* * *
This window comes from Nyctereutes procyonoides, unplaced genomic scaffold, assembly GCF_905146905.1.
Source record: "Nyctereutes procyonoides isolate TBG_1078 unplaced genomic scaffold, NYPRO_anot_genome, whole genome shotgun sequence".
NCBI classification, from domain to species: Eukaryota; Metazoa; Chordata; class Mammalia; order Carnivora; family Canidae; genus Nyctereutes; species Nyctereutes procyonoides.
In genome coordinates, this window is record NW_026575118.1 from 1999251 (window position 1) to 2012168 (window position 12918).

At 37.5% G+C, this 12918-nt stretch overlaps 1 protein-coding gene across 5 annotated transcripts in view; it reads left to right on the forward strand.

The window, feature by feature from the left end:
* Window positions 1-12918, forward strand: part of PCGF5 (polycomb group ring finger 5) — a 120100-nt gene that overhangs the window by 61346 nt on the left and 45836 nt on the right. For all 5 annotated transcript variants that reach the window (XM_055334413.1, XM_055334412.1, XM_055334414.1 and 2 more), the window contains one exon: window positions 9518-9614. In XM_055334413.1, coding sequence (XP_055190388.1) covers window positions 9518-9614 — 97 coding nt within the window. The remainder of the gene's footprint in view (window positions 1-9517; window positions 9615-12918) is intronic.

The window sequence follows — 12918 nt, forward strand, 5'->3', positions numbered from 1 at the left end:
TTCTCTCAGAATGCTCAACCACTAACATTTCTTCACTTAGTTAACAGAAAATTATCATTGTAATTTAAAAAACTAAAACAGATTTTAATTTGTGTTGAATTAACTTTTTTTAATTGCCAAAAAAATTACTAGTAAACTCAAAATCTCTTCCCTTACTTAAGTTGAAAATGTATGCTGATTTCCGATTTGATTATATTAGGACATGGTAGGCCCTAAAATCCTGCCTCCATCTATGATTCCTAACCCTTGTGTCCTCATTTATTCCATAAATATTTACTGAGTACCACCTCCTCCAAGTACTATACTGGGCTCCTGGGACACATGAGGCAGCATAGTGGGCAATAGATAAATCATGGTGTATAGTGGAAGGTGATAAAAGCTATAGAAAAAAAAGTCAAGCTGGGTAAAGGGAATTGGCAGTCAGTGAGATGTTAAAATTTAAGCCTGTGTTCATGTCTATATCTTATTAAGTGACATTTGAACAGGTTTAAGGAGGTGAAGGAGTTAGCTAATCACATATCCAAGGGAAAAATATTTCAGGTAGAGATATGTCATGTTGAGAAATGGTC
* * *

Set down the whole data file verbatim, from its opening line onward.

This window comes from Nyctereutes procyonoides, unplaced genomic scaffold, assembly GCF_905146905.1.
Source record: "Nyctereutes procyonoides isolate TBG_1078 unplaced genomic scaffold, NYPRO_anot_genome, whole genome shotgun sequence".
NCBI classification, from domain to species: Eukaryota; Metazoa; Chordata; class Mammalia; order Carnivora; family Canidae; genus Nyctereutes; species Nyctereutes procyonoides.
In genome coordinates, this window is record NW_026575118.1 from 1999251 (window position 1) to 2012168 (window position 12918).

At 37.5% G+C, this 12918-nt stretch overlaps 1 protein-coding gene across 5 annotated transcripts in view; it reads left to right on the forward strand.

The window, feature by feature from the left end:
* Window positions 1-12918, forward strand: part of PCGF5 (polycomb group ring finger 5) — a 120100-nt gene that overhangs the window by 61346 nt on the left and 45836 nt on the right. For all 5 annotated transcript variants that reach the window (XM_055334413.1, XM_055334412.1, XM_055334414.1 and 2 more), the window contains one exon: window positions 9518-9614. In XM_055334413.1, coding sequence (XP_055190388.1) covers window positions 9518-9614 — 97 coding nt within the window. The remainder of the gene's footprint in view (window positions 1-9517; window positions 9615-12918) is intronic.

The window sequence follows — 12918 nt, forward strand, 5'->3', positions numbered from 1 at the left end:
TTCTCTCAGAATGCTCAACCACTAACATTTCTTCACTTAGTTAACAGAAAATTATCATTGTAATTTAAAAAACTAAAACAGATTTTAATTTGTGTTGAATTAACTTTTTTTAATTGCCAAAAAAATTACTAGTAAACTCAAAATCTCTTCCCTTACTTAAGTTGAAAATGTATGCTGATTTCCGATTTGATTATATTAGGACATGGTAGGCCCTAAAATCCTGCCTCCATCTATGATTCCTAACCCTTGTGTCCTCATTTATTCCATAAATATTTACTGAGTACCACCTCCTCCAAGTACTATACTGGGCTCCTGGGACACATGAGGCAGCATAGTGGGCAATAGATAAATCATGGTGTATAGTGGAAGGTGATAAAAGCTATAGAAAAAAAAGTCAAGCTGGGTAAAGGGAATTGGCAGTCAGTGAGATGTTAAAATTTAAGCCTGTGTTCATGTCTATATCTTATTAAGTGACATTTGAACAGGTTTAAGGAGGTGAAGGAGTTAGCTAATCACATATCCAAGGGAAAAATATTTCAGGTAGAGATATGTCATGTTGAGAAATGGTC